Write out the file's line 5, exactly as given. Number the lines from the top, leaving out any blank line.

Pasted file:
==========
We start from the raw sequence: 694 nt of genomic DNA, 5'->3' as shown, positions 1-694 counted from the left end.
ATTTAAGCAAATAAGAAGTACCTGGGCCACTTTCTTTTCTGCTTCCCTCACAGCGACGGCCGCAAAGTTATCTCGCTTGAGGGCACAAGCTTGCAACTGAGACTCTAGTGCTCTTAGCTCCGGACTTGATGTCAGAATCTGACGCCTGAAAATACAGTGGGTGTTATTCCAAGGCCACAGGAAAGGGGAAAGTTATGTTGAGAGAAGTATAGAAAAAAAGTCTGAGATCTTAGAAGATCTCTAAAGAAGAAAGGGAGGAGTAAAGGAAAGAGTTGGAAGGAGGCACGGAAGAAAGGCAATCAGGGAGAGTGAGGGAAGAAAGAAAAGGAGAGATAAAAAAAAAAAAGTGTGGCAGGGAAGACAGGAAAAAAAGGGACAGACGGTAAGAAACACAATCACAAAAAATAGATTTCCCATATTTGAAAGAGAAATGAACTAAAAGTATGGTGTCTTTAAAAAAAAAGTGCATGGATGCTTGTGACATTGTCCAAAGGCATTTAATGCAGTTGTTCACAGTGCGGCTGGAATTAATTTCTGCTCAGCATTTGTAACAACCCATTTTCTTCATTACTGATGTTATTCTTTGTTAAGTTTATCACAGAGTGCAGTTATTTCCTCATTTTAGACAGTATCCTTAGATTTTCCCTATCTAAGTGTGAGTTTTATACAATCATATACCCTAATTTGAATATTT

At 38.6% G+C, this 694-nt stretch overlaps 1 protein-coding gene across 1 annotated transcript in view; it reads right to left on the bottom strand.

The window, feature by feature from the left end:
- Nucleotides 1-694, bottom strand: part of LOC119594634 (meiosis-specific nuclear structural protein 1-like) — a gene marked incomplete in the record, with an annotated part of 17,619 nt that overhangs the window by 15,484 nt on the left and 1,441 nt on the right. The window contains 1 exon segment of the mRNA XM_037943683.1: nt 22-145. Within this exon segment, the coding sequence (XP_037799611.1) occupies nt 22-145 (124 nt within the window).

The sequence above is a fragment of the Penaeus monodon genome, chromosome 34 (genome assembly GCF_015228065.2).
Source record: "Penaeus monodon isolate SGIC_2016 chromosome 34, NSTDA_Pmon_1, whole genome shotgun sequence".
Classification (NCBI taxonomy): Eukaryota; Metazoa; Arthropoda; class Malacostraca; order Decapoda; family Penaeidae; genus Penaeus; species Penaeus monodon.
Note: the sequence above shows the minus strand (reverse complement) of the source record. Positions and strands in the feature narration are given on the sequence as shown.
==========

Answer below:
- Nucleotides 1-694, bottom strand: part of LOC119594634 (meiosis-specific nuclear structural protein 1-like) — a gene marked incomplete in the record, with an annotated part of 17,619 nt that overhangs the window by 15,484 nt on the left and 1,441 nt on the right. The window contains 1 exon segment of the mRNA XM_037943683.1: nt 22-145. Within this exon segment, the coding sequence (XP_037799611.1) occupies nt 22-145 (124 nt within the window).